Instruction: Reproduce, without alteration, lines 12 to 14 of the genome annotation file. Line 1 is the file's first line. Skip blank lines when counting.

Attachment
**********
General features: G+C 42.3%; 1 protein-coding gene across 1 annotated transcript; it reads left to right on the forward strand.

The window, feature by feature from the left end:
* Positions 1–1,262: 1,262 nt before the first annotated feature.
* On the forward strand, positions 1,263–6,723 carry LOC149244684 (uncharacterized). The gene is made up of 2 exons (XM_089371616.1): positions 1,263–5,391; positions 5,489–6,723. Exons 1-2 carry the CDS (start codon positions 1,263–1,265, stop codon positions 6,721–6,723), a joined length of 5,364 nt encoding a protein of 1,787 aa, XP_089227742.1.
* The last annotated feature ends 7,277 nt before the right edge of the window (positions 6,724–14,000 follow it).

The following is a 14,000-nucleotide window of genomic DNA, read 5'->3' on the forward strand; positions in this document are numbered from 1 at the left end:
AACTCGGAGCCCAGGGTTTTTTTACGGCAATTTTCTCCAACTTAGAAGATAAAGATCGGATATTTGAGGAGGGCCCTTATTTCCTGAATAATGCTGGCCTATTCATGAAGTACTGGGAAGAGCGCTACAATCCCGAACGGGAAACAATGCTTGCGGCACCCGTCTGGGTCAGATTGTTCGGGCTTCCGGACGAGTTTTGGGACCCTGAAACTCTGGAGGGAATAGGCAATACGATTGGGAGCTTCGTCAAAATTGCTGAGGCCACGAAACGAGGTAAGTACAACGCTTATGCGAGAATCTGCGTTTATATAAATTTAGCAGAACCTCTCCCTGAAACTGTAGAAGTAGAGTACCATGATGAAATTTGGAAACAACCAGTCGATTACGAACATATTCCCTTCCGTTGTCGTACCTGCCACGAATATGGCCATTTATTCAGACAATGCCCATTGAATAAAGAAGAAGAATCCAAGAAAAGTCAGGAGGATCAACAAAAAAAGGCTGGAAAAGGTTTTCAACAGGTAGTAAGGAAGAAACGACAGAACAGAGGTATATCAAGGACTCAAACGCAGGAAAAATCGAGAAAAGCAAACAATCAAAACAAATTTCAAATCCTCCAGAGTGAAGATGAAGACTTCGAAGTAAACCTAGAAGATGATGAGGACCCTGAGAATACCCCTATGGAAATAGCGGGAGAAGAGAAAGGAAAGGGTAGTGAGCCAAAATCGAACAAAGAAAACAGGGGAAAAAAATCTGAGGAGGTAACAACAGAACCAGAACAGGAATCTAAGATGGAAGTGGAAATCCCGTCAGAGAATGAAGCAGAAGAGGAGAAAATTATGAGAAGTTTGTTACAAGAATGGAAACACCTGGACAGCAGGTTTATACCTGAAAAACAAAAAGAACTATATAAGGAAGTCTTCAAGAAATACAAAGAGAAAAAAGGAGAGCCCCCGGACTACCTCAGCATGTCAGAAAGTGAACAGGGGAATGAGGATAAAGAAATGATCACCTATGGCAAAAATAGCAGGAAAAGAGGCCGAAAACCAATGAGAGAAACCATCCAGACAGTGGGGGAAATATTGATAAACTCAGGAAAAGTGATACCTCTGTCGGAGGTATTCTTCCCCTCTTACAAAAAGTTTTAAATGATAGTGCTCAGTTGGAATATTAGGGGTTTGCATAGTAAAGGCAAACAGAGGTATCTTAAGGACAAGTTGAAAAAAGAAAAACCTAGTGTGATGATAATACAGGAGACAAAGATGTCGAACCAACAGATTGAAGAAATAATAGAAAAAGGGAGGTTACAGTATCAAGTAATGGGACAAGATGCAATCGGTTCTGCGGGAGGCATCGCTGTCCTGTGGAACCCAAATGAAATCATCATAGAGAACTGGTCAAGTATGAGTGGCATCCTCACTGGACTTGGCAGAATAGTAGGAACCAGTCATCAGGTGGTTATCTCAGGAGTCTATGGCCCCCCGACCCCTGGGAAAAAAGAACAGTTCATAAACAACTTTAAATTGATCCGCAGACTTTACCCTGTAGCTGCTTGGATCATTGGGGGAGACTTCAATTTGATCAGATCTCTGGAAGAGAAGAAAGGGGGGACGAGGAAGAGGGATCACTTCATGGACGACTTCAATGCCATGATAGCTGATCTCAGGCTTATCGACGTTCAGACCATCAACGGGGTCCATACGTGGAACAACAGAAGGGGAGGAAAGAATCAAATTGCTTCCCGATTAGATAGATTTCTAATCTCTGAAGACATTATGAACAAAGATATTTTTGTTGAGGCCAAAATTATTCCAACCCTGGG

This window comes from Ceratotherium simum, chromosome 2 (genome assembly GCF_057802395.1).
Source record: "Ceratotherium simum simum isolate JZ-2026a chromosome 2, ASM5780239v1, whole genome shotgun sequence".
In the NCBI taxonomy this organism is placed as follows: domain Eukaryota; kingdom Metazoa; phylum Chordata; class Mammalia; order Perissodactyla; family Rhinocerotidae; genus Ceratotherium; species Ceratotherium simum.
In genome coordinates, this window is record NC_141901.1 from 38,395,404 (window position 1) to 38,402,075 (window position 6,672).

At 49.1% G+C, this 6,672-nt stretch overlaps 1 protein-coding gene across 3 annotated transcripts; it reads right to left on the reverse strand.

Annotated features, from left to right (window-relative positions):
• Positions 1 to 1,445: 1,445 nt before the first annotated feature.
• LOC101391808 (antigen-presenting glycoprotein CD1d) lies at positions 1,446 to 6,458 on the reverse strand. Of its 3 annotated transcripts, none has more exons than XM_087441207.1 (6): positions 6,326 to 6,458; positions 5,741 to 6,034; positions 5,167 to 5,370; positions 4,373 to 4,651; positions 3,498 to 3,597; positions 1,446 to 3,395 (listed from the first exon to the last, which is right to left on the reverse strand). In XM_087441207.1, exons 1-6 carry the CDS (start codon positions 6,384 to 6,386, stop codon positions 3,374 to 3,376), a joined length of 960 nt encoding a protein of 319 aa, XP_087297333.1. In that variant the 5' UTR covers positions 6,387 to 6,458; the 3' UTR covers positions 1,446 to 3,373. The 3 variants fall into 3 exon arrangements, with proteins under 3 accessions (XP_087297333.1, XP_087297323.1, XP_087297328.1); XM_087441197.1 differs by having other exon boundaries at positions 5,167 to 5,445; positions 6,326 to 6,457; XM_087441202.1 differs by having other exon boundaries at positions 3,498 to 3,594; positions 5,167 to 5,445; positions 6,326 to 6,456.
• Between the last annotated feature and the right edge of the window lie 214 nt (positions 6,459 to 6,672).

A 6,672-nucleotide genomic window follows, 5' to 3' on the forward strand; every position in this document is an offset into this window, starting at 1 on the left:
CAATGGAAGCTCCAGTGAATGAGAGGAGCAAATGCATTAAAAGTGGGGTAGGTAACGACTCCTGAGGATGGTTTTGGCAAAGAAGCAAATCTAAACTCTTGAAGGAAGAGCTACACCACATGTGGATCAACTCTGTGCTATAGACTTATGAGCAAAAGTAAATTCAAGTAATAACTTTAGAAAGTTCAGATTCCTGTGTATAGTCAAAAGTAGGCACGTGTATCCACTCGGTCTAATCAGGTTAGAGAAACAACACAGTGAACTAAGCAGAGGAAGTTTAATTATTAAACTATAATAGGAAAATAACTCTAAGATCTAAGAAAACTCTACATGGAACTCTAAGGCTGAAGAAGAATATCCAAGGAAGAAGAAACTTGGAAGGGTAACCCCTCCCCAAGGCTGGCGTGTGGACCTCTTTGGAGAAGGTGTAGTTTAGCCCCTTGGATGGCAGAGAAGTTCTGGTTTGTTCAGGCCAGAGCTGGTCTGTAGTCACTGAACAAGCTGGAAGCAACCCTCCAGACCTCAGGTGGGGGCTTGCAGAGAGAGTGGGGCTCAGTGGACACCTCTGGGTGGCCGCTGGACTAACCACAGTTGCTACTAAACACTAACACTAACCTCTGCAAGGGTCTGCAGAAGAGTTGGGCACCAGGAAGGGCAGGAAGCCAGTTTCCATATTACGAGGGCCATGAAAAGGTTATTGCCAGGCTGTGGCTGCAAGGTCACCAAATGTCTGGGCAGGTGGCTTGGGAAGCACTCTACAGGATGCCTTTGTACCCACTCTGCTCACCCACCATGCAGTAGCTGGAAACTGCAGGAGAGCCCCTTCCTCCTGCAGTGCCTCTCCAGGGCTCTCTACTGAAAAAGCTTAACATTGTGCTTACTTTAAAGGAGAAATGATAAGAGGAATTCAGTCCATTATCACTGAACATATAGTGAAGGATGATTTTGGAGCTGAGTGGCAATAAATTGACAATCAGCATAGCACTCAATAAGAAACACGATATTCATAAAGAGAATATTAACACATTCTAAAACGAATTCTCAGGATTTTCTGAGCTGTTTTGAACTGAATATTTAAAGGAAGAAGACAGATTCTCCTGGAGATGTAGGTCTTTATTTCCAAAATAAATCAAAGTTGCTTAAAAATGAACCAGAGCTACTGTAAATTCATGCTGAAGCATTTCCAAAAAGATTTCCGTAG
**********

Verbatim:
At 49.1% G+C, this 6,672-nt stretch overlaps 1 protein-coding gene across 3 annotated transcripts; it reads right to left on the reverse strand.

Annotated features, from left to right (window-relative positions):
• Positions 1 to 1,445: 1,445 nt before the first annotated feature.